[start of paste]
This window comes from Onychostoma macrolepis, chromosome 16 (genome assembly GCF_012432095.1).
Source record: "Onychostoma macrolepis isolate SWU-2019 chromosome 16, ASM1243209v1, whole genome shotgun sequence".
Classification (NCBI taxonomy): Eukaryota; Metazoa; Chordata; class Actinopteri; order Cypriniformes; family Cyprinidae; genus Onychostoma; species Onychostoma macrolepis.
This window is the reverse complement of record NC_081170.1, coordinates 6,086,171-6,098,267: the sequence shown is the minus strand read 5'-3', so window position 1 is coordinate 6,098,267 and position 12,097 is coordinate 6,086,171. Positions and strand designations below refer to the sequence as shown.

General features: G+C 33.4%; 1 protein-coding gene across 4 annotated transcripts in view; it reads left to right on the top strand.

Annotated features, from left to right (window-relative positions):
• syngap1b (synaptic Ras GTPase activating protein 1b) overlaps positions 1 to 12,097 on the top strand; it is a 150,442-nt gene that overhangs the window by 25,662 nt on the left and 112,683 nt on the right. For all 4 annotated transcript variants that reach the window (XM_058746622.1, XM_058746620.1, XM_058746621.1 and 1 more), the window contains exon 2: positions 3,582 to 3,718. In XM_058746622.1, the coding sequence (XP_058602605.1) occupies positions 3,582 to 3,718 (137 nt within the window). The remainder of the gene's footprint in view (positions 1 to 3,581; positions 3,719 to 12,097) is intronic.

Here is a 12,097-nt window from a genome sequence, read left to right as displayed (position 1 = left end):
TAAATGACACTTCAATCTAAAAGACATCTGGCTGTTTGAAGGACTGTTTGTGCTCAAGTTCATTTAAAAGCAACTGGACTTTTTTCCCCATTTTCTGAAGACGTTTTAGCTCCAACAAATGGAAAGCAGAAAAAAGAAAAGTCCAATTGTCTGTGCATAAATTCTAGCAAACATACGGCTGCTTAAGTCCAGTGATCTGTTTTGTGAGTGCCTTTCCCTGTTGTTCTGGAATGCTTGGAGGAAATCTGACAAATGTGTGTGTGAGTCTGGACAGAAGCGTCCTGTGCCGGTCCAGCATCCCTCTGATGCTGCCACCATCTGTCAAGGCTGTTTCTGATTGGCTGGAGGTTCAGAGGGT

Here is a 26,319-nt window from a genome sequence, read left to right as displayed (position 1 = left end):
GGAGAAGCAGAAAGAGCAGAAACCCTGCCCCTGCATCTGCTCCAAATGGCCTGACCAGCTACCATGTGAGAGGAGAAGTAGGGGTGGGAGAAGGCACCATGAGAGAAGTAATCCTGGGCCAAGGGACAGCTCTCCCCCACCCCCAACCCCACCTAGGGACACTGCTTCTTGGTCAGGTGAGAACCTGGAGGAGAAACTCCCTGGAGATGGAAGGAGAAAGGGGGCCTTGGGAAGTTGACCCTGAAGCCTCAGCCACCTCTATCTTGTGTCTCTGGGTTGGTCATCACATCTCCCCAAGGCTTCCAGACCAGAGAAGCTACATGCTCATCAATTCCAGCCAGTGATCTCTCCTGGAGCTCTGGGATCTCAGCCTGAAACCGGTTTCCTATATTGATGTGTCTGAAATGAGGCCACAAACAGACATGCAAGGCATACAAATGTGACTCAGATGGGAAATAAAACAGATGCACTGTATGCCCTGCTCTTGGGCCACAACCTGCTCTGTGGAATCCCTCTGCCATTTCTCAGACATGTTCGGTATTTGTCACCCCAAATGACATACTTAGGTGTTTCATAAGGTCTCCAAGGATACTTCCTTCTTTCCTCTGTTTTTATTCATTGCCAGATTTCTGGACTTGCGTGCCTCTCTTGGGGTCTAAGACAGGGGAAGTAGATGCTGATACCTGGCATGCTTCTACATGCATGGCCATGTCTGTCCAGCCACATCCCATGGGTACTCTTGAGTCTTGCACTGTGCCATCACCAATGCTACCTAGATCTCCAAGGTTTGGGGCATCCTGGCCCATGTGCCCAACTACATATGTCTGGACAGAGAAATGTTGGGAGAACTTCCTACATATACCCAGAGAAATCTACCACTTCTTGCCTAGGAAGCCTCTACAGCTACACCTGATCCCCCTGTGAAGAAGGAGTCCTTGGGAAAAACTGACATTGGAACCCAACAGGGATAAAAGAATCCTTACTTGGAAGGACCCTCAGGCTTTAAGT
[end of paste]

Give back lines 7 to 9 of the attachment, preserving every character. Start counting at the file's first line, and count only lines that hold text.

• syngap1b (synaptic Ras GTPase activating protein 1b) overlaps positions 1 to 12,097 on the top strand; it is a 150,442-nt gene that overhangs the window by 25,662 nt on the left and 112,683 nt on the right. For all 4 annotated transcript variants that reach the window (XM_058746622.1, XM_058746620.1, XM_058746621.1 and 1 more), the window contains exon 2: positions 3,582 to 3,718. In XM_058746622.1, the coding sequence (XP_058602605.1) occupies positions 3,582 to 3,718 (137 nt within the window). The remainder of the gene's footprint in view (positions 1 to 3,581; positions 3,719 to 12,097) is intronic.

Here is a 12,097-nt window from a genome sequence, read left to right as displayed (position 1 = left end):
TAAATGACACTTCAATCTAAAAGACATCTGGCTGTTTGAAGGACTGTTTGTGCTCAAGTTCATTTAAAAGCAACTGGACTTTTTTCCCCATTTTCTGAAGACGTTTTAGCTCCAACAAATGGAAAGCAGAAAAAAGAAAAGTCCAATTGTCTGTGCATAAATTCTAGCAAACATACGGCTGCTTAAGTCCAGTGATCTGTTTTGTGAGTGCCTTTCCCTGTTGTTCTGGAATGCTTGGAGGAAATCTGACAAATGTGTGTGTGAGTCTGGACAGAAGCGTCCTGTGCCGGTCCAGCATCCCTCTGATGCTGCCACCATCTGTCAAGGCTGTTTCTGATTGGCTGGAGGTTCAGAGGGT